Case 4 : An extremely gifted man had downloaded the app as means of recreation and would chat with upto about 40 women. Due to his work profile he didn’t work for more than 3 hours a day and could afford the luxury of time. Each of the women thought he really liked her.  The chats would lead to nothing as he was highly introverted and would not want to meet them as he felt he would be rejected. He did not think he was good-looking.

Case 5 : A young man had a liver disease. He had difficulty finding partners till the dating app happened. He would routinely chat with women, establish a romantic relationship till they asked him to meet . He would then ghost out on them.

The last two were shared by clients who were friends with these men. 

In my 19 years of practice, clients routinely seek support for relationship related issues. They are either working with looking for a perfect partner, learning to live with current partner, wanting to leave a relationship or wanting support to manage more than one relationship.

Some work in therapy is helping clients recognise high risk partners. Some of the red flags that therapist can help process is recognising persons with personality disorders. In the above cases, one can clearly identify antisocial, histrionic, borderline, and avoidant personalities.

The second red flag to help clients with STD or HIV who do not reveal, and indulge in casual hook up, is to encourage them to use protection.

The third is to help recognise individuals with substance use disorders.  This is done through teaching clients about the disease of addiction and specifically sex addiction.

The fourth is to help clients recognise individuals who are already in a legal relationship like a marriage and are out looking for some fun.

The fifth is to understand and manage long distance relationships.

The sixth is to recognise those who have a fear of commitment and are comfortable till a certain point.   

The seventh is to recognise those who have a hamartic script and are the kind one would have been warned off against family and friends if one met them organically. 

The eight is recognising those who are part of cults and looking to enlist new recruits through the online dating app.

Many clients in my observation are on the dating app because in the child ego state there is a fantasy of finding true love and someone who will rescue them from their life drudgeries. Someone who will magically create a better life for them. Some clients keep functioning using this fantasy even when the facts point otherwise. The role of the therapist is to activate the adult, decontaminate the parent and de-confuse the child. This fantasy needs to be examined in therapy firstly by processing and facilitating client’s understanding of ideal and real self. The second step is to understand what are the values and principles clients hold dear and if these are present in the prospective partner. The third step is to assess areas that are acceptable in a partner like if s/he drinks or uses drugs. The fourth step is to examine what will be a deal breaker like a client may not be able to accept a partner who has difficulties with loyalty. The fifth is supporting the search for what the client means by love and last but the most important; helping to anchor the client within themselves and feeling whole and complete without holding onto the rescue fantasy.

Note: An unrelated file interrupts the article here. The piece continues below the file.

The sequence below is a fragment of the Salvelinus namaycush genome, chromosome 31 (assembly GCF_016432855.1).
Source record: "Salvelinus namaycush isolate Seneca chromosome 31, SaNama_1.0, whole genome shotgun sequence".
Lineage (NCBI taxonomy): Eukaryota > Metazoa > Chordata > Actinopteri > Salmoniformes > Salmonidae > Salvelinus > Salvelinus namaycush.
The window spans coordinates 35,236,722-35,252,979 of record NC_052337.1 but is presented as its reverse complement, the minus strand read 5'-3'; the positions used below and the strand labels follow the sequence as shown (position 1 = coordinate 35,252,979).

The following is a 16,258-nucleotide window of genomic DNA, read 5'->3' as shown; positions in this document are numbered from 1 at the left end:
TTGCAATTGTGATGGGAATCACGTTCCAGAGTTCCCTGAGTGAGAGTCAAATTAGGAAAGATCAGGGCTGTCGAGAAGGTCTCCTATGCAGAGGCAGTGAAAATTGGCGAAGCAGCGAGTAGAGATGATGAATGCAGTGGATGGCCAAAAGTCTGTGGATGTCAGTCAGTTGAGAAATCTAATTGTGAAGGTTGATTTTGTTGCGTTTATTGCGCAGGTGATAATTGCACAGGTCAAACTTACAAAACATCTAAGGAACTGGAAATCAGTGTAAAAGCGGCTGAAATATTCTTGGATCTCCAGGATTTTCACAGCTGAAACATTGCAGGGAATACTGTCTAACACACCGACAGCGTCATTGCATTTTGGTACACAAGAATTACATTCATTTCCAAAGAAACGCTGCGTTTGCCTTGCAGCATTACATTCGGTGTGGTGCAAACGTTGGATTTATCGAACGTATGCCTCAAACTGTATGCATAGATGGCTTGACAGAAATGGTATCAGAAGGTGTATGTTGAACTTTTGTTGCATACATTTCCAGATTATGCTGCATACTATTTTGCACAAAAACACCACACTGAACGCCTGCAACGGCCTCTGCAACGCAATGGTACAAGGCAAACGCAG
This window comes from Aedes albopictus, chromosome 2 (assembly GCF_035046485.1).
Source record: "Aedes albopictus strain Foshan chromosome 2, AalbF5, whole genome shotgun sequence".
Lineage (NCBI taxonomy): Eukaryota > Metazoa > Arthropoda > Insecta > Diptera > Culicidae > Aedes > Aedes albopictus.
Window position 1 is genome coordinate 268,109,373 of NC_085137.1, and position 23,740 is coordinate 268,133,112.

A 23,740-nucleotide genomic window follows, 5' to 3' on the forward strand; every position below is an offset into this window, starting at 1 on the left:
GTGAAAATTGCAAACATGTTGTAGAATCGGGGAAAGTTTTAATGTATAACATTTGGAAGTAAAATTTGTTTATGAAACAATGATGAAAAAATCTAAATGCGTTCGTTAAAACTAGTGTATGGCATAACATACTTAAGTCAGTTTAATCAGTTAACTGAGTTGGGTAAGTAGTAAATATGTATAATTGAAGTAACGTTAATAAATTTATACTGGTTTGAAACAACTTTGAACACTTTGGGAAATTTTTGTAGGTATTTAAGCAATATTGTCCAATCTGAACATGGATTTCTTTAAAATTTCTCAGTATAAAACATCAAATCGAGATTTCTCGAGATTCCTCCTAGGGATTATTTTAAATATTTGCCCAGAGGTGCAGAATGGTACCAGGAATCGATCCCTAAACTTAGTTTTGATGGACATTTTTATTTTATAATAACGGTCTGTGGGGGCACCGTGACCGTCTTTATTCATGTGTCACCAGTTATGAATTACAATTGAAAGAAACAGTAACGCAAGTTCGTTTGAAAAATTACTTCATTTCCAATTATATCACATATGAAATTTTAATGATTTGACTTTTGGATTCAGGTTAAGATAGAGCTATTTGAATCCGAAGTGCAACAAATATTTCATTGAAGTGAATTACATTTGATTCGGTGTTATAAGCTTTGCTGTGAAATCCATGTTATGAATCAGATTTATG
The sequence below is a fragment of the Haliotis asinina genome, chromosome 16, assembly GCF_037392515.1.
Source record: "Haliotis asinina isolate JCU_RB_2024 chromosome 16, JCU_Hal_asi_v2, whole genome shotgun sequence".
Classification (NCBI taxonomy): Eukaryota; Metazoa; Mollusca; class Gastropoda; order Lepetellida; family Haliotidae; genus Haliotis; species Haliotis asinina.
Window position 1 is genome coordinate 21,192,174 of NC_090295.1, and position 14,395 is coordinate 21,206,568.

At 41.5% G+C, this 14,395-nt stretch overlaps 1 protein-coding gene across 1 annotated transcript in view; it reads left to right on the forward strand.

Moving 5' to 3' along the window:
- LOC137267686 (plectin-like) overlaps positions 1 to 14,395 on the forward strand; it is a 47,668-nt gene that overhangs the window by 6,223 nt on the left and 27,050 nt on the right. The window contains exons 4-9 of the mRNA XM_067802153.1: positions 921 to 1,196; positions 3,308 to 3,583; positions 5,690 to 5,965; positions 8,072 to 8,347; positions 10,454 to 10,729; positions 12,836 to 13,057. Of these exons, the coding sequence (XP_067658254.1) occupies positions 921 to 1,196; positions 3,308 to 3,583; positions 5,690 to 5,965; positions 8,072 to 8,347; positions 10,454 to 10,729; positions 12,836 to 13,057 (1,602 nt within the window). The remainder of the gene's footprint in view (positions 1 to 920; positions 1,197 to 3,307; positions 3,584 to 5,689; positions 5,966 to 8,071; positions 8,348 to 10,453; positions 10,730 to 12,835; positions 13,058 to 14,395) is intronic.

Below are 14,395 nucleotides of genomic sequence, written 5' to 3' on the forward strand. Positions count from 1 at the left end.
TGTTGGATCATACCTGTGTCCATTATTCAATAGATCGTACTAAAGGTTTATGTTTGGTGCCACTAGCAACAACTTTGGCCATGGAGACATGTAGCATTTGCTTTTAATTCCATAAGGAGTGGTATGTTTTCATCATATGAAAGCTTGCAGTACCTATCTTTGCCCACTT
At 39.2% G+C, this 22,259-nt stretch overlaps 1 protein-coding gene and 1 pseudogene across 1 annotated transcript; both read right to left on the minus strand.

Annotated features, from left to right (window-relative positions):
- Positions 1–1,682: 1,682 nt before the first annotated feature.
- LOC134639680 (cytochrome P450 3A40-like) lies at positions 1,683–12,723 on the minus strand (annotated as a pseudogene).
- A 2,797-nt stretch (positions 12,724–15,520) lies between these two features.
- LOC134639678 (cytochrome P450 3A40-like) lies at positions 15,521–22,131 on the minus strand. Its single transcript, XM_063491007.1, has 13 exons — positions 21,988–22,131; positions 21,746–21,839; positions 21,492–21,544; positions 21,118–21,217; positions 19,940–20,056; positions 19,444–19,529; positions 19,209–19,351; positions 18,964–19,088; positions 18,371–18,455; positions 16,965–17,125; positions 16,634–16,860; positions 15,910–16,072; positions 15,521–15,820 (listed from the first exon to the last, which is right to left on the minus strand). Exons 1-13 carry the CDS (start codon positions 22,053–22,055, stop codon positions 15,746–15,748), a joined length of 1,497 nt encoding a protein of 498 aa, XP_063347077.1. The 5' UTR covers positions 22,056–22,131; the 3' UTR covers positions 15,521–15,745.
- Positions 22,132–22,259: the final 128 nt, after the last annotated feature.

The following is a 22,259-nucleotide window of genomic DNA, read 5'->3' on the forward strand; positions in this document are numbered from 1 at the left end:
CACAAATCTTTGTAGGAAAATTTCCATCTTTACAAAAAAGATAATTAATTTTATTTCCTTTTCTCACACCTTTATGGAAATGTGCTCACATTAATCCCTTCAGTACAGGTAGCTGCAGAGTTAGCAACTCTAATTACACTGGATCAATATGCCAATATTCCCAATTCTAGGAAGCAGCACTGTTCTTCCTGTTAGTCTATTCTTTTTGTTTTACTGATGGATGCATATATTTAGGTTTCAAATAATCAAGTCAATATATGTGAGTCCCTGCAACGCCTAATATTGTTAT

I generally follow these steps though its not linear but maybe circular. Sometimes this process may take a few sessions. If clients are ready for further in-depth work then we may look at the games  that keep them engaged in unhealthy relationship and how their script is played out. Some clients are ready to look at how they co-create such emotionally abusive relationships though at times may not want to move out of this pattern.

Online dating is the future of relationships and instead of advocating it as evil, one can help clients who are lonely to use a healthier lens when seeking virtual companionship.

 
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arr Japan Nalla Japan
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arr Love is Online
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arr Relationship Transformation